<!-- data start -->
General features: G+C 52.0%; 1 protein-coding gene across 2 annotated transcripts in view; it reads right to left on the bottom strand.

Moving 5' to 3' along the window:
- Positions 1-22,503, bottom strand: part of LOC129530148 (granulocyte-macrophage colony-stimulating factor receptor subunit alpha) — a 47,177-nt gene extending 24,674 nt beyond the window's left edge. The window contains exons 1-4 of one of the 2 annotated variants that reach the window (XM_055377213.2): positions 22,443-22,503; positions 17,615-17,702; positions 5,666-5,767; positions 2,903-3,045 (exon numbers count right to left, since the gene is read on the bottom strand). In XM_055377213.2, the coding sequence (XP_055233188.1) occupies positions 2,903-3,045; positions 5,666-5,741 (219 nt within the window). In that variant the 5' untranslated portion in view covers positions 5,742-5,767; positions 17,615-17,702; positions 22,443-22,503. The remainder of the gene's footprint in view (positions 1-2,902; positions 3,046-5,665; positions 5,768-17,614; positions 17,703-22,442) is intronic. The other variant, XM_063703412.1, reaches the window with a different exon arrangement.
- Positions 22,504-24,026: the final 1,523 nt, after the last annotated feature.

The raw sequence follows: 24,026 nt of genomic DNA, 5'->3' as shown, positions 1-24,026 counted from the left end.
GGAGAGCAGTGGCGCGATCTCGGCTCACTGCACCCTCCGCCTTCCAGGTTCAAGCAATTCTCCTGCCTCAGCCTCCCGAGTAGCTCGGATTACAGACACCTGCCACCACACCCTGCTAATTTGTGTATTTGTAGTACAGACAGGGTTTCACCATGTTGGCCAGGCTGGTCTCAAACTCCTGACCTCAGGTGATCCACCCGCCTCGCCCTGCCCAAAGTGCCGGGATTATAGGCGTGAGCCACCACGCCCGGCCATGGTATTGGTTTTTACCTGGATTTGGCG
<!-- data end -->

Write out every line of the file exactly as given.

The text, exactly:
General features: G+C 52.0%; 1 protein-coding gene across 2 annotated transcripts in view; it reads right to left on the bottom strand.

Moving 5' to 3' along the window:
- Positions 1-22,503, bottom strand: part of LOC129530148 (granulocyte-macrophage colony-stimulating factor receptor subunit alpha) — a 47,177-nt gene extending 24,674 nt beyond the window's left edge. The window contains exons 1-4 of one of the 2 annotated variants that reach the window (XM_055377213.2): positions 22,443-22,503; positions 17,615-17,702; positions 5,666-5,767; positions 2,903-3,045 (exon numbers count right to left, since the gene is read on the bottom strand). In XM_055377213.2, the coding sequence (XP_055233188.1) occupies positions 2,903-3,045; positions 5,666-5,741 (219 nt within the window). In that variant the 5' untranslated portion in view covers positions 5,742-5,767; positions 17,615-17,702; positions 22,443-22,503. The remainder of the gene's footprint in view (positions 1-2,902; positions 3,046-5,665; positions 5,768-17,614; positions 17,703-22,442) is intronic. The other variant, XM_063703412.1, reaches the window with a different exon arrangement.
- Positions 22,504-24,026: the final 1,523 nt, after the last annotated feature.

The raw sequence follows: 24,026 nt of genomic DNA, 5'->3' as shown, positions 1-24,026 counted from the left end.
GGAGAGCAGTGGCGCGATCTCGGCTCACTGCACCCTCCGCCTTCCAGGTTCAAGCAATTCTCCTGCCTCAGCCTCCCGAGTAGCTCGGATTACAGACACCTGCCACCACACCCTGCTAATTTGTGTATTTGTAGTACAGACAGGGTTTCACCATGTTGGCCAGGCTGGTCTCAAACTCCTGACCTCAGGTGATCCACCCGCCTCGCCCTGCCCAAAGTGCCGGGATTATAGGCGTGAGCCACCACGCCCGGCCATGGTATTGGTTTTTACCTGGATTTGGCG